Empowering women is her mantra
Nothing can stop a woman from achieving great success and respect if she is determined, dedicated and hardworking,” says this governor. She wants to be a role model for younger women. Asha Prasanna Kumar, a first-generation woman entrepreneur, has won the Woman Entrepreneur Award from the Karnataka Chamber of Commerce. She became an AKS member when she was a DGN.
She is happy that the district project of planting over 2,000 saplings since the start of the year has received wide publicity from the media. “Our effort in greening the earth has earned us a good public image too.” Asha started the year with a bang — collecting around 6,500 units of blood through camps all over the district, treating 2,700 people through medical camps and 3,700 schoolchildren through eye camps — her enthusiasm and excitement are palpable. “We plan to plant three lakh trees and screen one lakh children for eye defects this year,” she says.
Another of her ambitious projects is training youngsters in vocations such as TV anchors, RJs, MCs, etc and imparting craft-oriented skills, promoting wealth from waste, through 10 centres. “We’ve taught women to make eco-friendly products from banana fibre and areca nut leaves — such sources which are low-cost and require minimum investment.”
A fund-raiser marathon to help install WinS components in government schools is also a big focus of her year.
Her target for TRF contributions is $2.2 million and more than 20 per cent increase in membership. Her conference registration is already “almost full at 1,000 and is 200 short of the hall’s seating capacity.”
Asha became a Rotarian in 2005 after being an Inner Wheel member since 1985. Her spouse, Prasanna Kumar, is also a Rotarian.
Inspired by the Tirukkural
This governor of the newly formed district carved out of 3230 rolls out, in fluent Tamil, couplets from the famed Tamil literature Tirukkural. “I can recite 500 verses at any time. I inspire people with these valuable verses. I encourage my team to lend their hands more liberally to the needy, for, that is the most precious way by which we can thank God for all that he has blessed us with,” says Jawarilal Jain.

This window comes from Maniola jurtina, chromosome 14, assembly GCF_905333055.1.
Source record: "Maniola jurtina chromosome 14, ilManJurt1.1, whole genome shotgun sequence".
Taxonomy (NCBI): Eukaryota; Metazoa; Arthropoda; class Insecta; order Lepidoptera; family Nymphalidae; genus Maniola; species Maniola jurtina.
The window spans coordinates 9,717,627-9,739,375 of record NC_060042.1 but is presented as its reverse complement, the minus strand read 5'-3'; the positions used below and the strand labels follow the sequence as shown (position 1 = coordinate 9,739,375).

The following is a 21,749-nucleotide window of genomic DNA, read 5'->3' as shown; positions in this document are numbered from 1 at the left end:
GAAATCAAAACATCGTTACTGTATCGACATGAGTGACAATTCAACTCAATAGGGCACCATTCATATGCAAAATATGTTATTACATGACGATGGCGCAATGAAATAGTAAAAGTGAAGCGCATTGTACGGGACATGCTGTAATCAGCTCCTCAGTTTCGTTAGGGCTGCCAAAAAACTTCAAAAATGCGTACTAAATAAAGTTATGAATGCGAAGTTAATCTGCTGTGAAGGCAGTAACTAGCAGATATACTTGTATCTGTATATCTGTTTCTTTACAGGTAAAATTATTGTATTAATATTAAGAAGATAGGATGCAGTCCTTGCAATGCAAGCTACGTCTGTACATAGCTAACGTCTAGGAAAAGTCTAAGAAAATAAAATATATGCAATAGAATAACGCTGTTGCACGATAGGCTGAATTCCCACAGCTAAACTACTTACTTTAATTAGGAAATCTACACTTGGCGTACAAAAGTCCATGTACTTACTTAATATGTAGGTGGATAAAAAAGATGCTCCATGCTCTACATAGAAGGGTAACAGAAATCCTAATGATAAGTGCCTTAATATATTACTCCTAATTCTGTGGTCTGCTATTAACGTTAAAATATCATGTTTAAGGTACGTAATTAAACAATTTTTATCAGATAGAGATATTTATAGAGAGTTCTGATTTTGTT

A Rotarian since 1997, he is convinced that Rotary is a boon for him to serve society. “I don’t claim travel/accommodation expenses when on my OCVs. God has given me enough and more,” he says.
He has ambitious plans for his district — to increase membership from the current 2,500 to 4,500; add 20 more clubs to the present 66 and raise a contribution of $4.4 million for TRF. “With such an enthusiastic team, I have doubled my earlier target of $2.2 million,” says Jain. He has contributed $280,000 so far to AKS and is now ready with yet another cheque for $250,000 this year.
He is keen on partnering with clubs in underdeveloped countries and do welfare projects there under global grants. “We have received so much assistance so far, now it is our turn to give.”
His projects for the year include adoption of 650 schools and improving their infrastructure and providing better facilities in the 65 government hospitals in his district. “A majority of these hospitals do not even change the bedsheets,” he observes. His plans include acquiring 25 vans, equipping them with water tanks, tree guards and stocking them with saplings so that they can be readily used for planting. A keen lover of greenery, Jain has planted five lakh saplings in his individual capacity. He is inspired by Rajashree Birla, Ratan Tata and Subroto Bagchi who were featured in the Rotary News, he says.
Well on track with his projects
I am a lucky governor. My team has completed all the signature projects I had planned so far,” says this governor who leads over 2,700 Rotarians of 65 clubs. Dharmesh Patel is well on track to realise his dream project — to plant 1,20,000 saplings across his district before October 2. “Our job does not stop with just planting the saplings, we will also nurture and protect them,” he says.